There are a thousand approaches a stand-up comedian can use to try and make people laugh. And of all of them, my least favorite is the passive-aggressive smug approach. It's the strain of comedian that stands on stage, rambles aimlessly around until they stumble across a punchline and then acknowledges that their half-assed approach only deserved the brief chuckle it received from the audience. It's the comedian that stands there and exudes this slightly nauseating combination of "hey, I bet you won't find this one as funny as I do" mashed together with "hey, I'm not even sure I should be trying to make you laugh." And if there is a poster child for this waste of comedic bandwidth, it's Pete Davidson.
I've seen Davidson live, I've seen several of his specials and TV sets as well as his appearances on "Saturday Night Live." And I have yet to see him seem to put more than a small kernel of effort into his performances. Sure, it's great he mines his personal life and demons in his act. But he mines them in a way that seems designed to expend the most time to get to the smallest comedic payoff.
In the new Netflix special "Pete Davidson: Alive From New York," (which premiered on Tuesday), Davidson somehow manages to spend the better part of an hour not getting to the point. He starts a story, then gets distracted like comedy's version of a dog fascinated by a flashlight shining on the ground. He sometimes accidentally backs into a punchline and when it only provokes a modest reaction from the audience, he just smirks, shrugs and moves onto the next meandering bit.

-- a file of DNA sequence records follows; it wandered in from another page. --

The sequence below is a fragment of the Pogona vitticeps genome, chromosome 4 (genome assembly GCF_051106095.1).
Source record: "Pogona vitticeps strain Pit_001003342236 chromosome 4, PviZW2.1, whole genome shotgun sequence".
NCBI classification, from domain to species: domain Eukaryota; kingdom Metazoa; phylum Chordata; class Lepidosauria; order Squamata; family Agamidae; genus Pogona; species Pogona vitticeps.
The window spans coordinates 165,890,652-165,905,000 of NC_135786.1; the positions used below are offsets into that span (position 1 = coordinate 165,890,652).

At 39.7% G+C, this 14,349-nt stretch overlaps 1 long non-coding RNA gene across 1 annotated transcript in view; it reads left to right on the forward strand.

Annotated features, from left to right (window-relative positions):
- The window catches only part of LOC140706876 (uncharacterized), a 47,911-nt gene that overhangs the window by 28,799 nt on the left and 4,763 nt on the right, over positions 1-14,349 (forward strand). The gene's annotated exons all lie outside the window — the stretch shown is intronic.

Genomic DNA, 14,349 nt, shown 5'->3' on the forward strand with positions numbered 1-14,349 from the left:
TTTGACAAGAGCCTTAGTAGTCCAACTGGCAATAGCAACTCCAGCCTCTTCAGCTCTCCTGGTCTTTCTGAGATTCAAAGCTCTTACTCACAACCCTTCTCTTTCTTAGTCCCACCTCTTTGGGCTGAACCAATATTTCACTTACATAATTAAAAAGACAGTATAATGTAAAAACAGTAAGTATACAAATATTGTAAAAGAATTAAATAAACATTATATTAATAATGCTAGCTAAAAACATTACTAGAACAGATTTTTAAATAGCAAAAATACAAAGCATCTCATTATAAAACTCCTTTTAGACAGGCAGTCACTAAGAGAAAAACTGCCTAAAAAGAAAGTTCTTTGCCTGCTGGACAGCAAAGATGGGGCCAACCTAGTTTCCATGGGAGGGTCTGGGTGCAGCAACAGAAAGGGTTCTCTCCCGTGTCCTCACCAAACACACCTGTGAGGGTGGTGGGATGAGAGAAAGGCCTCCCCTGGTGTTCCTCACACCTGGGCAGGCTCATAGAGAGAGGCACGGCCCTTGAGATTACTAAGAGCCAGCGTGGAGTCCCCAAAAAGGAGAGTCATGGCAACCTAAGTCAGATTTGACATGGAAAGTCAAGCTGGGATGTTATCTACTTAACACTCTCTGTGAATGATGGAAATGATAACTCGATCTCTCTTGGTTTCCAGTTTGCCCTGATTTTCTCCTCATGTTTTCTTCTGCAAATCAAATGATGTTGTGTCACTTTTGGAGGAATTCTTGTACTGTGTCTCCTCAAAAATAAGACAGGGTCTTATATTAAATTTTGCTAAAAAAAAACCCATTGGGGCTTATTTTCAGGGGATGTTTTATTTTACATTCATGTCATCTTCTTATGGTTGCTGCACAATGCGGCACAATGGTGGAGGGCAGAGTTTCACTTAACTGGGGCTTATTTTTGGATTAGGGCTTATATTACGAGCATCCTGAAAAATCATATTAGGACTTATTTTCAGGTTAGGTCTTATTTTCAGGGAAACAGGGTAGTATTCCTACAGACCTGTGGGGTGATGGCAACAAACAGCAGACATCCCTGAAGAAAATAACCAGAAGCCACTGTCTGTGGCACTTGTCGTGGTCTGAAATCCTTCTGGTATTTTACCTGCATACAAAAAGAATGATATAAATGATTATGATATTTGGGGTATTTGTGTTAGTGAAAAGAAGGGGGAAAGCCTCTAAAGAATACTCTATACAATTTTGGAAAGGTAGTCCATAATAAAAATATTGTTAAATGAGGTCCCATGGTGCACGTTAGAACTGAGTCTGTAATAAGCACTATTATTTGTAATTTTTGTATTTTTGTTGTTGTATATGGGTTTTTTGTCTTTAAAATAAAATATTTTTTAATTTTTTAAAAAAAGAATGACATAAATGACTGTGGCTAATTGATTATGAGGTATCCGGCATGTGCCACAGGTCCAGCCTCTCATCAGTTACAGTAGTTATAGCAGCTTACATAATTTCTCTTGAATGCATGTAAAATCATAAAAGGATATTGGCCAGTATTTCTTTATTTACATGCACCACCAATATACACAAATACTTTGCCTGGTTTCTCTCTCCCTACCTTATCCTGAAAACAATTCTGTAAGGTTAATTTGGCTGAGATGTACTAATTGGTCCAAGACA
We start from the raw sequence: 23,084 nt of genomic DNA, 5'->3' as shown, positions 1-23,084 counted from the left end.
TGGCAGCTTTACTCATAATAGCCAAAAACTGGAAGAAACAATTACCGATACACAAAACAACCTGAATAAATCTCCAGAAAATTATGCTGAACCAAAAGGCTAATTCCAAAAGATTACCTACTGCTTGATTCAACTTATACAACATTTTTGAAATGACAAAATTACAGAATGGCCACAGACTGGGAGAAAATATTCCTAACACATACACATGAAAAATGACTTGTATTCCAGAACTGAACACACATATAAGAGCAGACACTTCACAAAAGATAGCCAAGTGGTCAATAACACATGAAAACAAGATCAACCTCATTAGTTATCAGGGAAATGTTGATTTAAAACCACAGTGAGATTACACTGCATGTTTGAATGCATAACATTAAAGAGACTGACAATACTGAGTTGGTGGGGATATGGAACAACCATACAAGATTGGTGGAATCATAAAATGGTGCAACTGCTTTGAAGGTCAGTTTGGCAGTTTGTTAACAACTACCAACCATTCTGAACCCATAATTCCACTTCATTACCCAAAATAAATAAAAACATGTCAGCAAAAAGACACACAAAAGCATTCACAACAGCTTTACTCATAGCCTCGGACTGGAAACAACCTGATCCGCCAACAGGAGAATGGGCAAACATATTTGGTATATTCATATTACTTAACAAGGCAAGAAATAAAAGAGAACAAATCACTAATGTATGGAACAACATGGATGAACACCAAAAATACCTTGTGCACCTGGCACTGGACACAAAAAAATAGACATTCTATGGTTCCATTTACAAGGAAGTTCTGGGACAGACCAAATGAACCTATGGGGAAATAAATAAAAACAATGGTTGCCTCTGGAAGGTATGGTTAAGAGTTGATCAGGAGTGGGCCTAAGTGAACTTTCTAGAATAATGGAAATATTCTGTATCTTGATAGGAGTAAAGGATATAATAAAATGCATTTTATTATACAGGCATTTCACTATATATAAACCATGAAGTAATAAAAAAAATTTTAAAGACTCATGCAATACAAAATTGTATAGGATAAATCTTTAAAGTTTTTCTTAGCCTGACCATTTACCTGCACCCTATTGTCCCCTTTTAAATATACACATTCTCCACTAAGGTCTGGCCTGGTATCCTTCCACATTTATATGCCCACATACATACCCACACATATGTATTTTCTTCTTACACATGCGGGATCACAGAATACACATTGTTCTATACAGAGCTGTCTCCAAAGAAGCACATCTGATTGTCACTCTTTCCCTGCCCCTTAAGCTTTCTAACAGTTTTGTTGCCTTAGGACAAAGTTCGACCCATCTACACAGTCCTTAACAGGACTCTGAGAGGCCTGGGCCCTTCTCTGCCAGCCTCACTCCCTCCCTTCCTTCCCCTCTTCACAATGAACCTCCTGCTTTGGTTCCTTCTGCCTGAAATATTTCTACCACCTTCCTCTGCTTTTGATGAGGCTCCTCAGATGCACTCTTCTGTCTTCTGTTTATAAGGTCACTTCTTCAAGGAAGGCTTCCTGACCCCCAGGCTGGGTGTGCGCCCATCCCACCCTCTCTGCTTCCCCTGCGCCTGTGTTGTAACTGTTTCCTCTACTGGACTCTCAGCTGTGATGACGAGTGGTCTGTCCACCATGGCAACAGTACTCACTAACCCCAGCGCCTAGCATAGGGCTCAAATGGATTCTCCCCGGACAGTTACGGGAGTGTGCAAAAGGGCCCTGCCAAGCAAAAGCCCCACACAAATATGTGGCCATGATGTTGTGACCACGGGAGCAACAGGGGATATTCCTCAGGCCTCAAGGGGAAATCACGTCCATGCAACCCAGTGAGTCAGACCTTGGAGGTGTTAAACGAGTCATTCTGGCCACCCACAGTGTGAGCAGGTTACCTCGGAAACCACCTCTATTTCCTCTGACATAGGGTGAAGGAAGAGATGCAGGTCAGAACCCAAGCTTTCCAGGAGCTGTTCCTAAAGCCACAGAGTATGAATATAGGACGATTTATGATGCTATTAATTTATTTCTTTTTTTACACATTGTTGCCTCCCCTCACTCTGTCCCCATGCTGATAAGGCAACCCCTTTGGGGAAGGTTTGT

His biggest reaction is when he finally discuses his outwardly perplexing (and brief) relationship with Ariana Grande. In a lot of comic's hands, her comments about him would inspire some Richard Pryor-esque on-stage dissection about the weirdness of dating a celebrity. In contrast, Davidson's explanation included a couple of random half-snarky comments and then a bit about the real reason why Grande said in an interview that he had the best dick she had ever seen.
I almost hesitate to write a negative review of a stand-up, because it always provoke a bunch of comments along the lines of "Shut up, you don't know what it's like to try and entertain people." First of all, I do. I did stand-up for more than a decade and am painfully aware of what works and what doesn't. But the most important response I can give to that complaint is that while stand-up is an art form, like all art, there must be at least an attempt to engage the audience. If you don't care enough to put in the time to do your best work, then you're just doing the comedic equivalent of yanking off on stage.
In this special, Davidson talks about an apology he had to give to Republican Congressional Candidate Dan Crenshaw, who wears an eye patch due to an injury he received in Afghanistan. On an SNL appearance, Davidson said that Crenshaw looked like "a hitman in a porno movie", and added, "I'm sorry, I know he lost his eye in war, or whatever." The next week, Davidson brought Crenshaw onto "Weekend Update" with him and apologized, a move Davidson says in this special that he regrets.
Whether he should have apologized or not is less important to me than Davidson's explanation of how he wrote the bit. According to his story about the incident, he had a page of photos of politicians and just riffed on how they looked. And it wasn't until just before his live segment was set to start that someone else looked up Crenshaw's background and realized he was a war veteran.
Maybe I'm just old school, but not even bothering to open up Google and put in a few names before going on a live broadcast network comedy show to make fun of them seems close to comedy malpractice. The incident just serves to illustrate my problem with Davidson's work in general. He seems fine just punching the comedic clock and doing the absolute bare minimum to keep whoever is signing his check happy.